Interstate 75, the major north-south route through the area, passes through the eastern edge of the city, with access from five exits: Exit 285 just south of the city limits in Emerson, Exit 288 (East Main Street) closest to downtown, and exits 290, 293, and 296 along the city's northern outskirts. U.S. Highway 41, which is concurrent with State Route 3, is an older, parallel highway to Interstate 75 that goes through the eastern edge of downtown, leading north to Calhoun and Dalton and south to Marietta. U.S. Highway 411 passes through the northern edge of the city, leading west to Rome and north to Chatsworth. State Route 20 runs west to Rome concurrent with U.S. Highway 411 and runs east to Canton. State Route 61 runs north to White concurrent with U.S. Highway 411 and runs south to Dallas, Georgia. State Route 113 runs southwesterly to Rockmart. State Route 293 runs west-northwest to Kingston.

Cartersville area communities

The following communities border the city:

Demographics

Historical population
Census Pop.
1870 2,232
1880 2,037 −8.7%
1890 3,171 55.7%
1900 3,135 −1.1%
1910 4,067 29.7%
1920 4,350 7.0%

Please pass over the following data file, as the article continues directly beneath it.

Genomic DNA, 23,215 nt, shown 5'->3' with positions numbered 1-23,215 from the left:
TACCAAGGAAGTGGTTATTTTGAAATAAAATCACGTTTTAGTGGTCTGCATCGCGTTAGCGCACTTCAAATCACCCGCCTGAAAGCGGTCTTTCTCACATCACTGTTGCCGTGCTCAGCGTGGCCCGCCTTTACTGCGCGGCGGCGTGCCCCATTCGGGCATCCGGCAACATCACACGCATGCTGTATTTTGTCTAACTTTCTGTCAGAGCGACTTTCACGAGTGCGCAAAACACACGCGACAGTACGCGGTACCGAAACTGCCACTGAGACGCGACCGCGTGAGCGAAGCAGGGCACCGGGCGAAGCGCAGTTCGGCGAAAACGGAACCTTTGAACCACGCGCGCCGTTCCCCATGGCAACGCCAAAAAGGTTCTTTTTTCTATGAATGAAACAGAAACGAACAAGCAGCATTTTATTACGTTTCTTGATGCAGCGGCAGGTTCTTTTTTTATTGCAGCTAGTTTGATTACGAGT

1930 5,250 20.7%
1940 6,141 17.0%
1950 7,270 18.4%
1960 8,668 19.2%
1970 10,138 17.0%
1980 9,247 −8.8%
1990 12,035 30.2%
2000 15,925 32.3%
2010 19,731 23.9%
2019 (est.) 21,760 10.3%
U.S. Decennial Census

As of the census of 2010, there were 19,010 people, 5,870 households, and 4,132 families residing in the city. The population of Cartersville is growing significantly. The population density was 680.7 people per square mile (262.9/km2). There were 6,130 housing units at an average density of 262.0 per square mile (101.2/km2). The racial makeup of the city was 63.93% White, 29.64% African American, 0.82% Asian, 0.28% Native American, 0.04% Pacific Islander, 3.76% from other races, and 1.53% from two or more races. Hispanic or Latino people of any race were 7.28% of the population.

There were 5,870 households, out of which 33.3% had children under the age of 18 living with them, 52.6% were married couples living together, 13.6% had a female householder with no husband present, and 29.6% were non-families. 25.9% of all households were made up of individuals, and 11.7% had someone living alone who was 65 years of age or older. The average household size was 2.59 and the average family size was 3.10.

In the city, the population was spread out, with 25.9% under the age of 18, 8.7% from 18 to 24, 30.2% from 25 to 44, 20.8% from 45 to 64, and 14.4% who were 65 years of age or older. The median age was 36 years. For every 100 females, there were 95.4 males. For every 100 females age 18 and over, there were 92.1 males.

The median income for a household in the city was $41,162, and the median income for a family was $48,219. Males had a median income of $35,092 versus $25,761 for females. The per capita income for the city was $19,977. About 8.9% of families and 11.4% of the population were below the poverty line, including 13.7% of those under age 18 and 15.4% of those age 65 or over.

Points of interest

Booth Western Art Museum
Booth Western Art Museum